Employee Ownership is here

As we predicted 2019 is the year in which employee ownership becomes mainstream.

Last weekend saw an unprecedented level of media coverage on employee ownership.  We look at what the BBC, Times and Financial Times have been saying and give our view on why employee ownership is capturing such wide attention.

The decision of Julian Richer to transfer the ownership of his successful hi-fi and television stores to an employee ownership trust has clearly caught the media’s attention.


Each of the following was published on Saturday 18 May:


The BBC, in an online feature entitled The firms turning their workers into owners, describes how 60% Richer Sounds has been transferred to an employee ownership trust.  This will enable Julian Richer to save CGT on his £9.2m sale proceeds, although he is more than giving back the tax saving by paying a £3.5 million bonus to employees.  From now on, they will also be able to receive an annual bonus free of income tax (maximum £3,600 per employee).


The Financial Times devoted an editorial to employee ownership.  Injecting the right note of realism (employee ownership does not suit all circumstances), it recognises that it can raise productivity and growth, create a healthy longer-term business perspective and build a more inclusive capitalism.  The FT’s view is that employee ownership should be voluntary and it has little time for the coercive version which has been advanced by Labour, under which all companies with more than 250 employees would build up to a 10% holding from which dividends would be shared between employees and government – a hybrid of employee ownership and nationalisation.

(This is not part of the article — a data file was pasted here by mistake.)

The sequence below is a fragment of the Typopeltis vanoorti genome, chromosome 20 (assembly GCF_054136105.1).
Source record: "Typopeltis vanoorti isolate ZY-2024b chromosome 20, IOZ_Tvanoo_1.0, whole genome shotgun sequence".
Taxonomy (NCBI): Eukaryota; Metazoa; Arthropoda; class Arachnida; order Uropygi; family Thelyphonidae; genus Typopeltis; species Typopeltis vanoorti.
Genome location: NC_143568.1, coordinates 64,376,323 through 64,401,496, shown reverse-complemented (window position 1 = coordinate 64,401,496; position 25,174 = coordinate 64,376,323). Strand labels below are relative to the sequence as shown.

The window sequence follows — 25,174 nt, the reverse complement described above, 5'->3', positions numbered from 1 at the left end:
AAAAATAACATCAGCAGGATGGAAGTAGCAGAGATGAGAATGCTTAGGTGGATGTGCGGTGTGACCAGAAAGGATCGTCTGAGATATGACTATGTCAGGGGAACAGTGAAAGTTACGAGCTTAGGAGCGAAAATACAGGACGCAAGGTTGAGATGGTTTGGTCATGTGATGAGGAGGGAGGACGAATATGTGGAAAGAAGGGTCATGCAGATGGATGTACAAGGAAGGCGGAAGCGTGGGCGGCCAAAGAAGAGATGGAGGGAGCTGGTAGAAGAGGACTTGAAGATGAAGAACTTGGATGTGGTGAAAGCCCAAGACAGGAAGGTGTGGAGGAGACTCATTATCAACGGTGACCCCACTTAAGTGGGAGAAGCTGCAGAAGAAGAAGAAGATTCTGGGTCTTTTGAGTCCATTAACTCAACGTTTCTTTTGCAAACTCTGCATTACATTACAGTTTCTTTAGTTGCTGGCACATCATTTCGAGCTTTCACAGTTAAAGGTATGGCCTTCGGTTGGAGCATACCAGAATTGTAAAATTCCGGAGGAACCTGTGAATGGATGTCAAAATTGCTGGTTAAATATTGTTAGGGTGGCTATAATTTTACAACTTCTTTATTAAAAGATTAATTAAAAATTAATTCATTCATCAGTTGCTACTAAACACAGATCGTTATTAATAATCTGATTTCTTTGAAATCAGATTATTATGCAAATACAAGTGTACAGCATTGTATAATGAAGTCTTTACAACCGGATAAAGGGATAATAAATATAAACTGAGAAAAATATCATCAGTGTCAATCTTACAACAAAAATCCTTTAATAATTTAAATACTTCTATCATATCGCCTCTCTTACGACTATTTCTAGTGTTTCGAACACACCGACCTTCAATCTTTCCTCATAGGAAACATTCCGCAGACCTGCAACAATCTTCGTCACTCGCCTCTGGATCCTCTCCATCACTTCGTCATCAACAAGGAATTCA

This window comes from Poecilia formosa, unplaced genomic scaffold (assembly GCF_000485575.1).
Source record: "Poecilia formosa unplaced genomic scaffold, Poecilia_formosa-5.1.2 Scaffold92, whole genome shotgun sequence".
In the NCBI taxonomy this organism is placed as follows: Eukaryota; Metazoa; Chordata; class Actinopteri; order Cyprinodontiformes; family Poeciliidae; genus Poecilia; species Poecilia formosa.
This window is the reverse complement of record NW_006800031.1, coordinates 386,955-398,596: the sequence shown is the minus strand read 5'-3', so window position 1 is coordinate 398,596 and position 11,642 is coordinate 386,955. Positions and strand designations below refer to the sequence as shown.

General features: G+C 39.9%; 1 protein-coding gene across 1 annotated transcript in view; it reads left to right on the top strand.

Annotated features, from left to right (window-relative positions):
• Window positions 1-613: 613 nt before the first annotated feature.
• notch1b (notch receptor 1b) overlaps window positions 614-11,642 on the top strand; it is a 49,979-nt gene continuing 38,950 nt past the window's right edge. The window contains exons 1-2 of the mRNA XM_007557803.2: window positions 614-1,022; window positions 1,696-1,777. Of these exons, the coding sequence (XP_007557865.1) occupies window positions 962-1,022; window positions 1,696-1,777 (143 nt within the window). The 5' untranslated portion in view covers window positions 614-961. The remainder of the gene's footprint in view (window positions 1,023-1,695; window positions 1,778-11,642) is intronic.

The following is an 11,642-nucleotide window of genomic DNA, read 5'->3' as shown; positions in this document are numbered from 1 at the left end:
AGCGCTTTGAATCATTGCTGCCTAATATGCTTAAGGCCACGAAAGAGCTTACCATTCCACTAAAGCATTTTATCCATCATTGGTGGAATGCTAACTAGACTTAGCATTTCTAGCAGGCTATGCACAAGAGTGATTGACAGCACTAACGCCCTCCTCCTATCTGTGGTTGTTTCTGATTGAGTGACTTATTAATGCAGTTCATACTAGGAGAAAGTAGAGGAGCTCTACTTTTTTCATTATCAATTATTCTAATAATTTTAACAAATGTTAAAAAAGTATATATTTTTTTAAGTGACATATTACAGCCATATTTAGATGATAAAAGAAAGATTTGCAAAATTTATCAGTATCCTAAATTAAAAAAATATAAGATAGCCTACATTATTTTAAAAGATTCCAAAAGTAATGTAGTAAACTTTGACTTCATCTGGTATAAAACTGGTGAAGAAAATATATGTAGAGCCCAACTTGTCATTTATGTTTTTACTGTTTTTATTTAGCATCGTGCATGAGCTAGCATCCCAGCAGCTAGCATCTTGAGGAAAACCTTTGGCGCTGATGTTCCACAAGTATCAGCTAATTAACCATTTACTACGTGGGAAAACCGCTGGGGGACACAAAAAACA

Then we had The Times, who have also given over premium editorial column inches to employee ownership.  Their view is that the “greed is good” approach to business (as voiced by the fictional corporate raider Gordon Gecko in the film Wall Street), is plain wrong. The Times cites with approval Mr Richer’s view that the more rapacious brands of capitalism are toxic, that a good company does a lot more than simply provide profit to investors and that employee ownership will often both be good business and a great way for businesses to make a wider contribution to society.


The CGT and income reliefs that come with transferring your company to an employee ownership trust are attractive and are sometimes the initial reason why business owners look at this route to succession.  But other reasons tend to emerge and take precedence:

  • Employee ownership will create a strong platform for further growth
  • The business owes much of its success to date to its employees, and will continue to do so
  • Employee ownership is a fair way to reward commitment and talent
  • A well-led employee owned company is able to think longer term, enjoy greater productivity and show resilience when times are harder

For more evidence The Ownership Dividend report explores this in more detail.

We welcome the attention employee ownership is receiving.

For more information about employee ownership click here

Important reminder HMRC annual returns for share schemes due by 6th July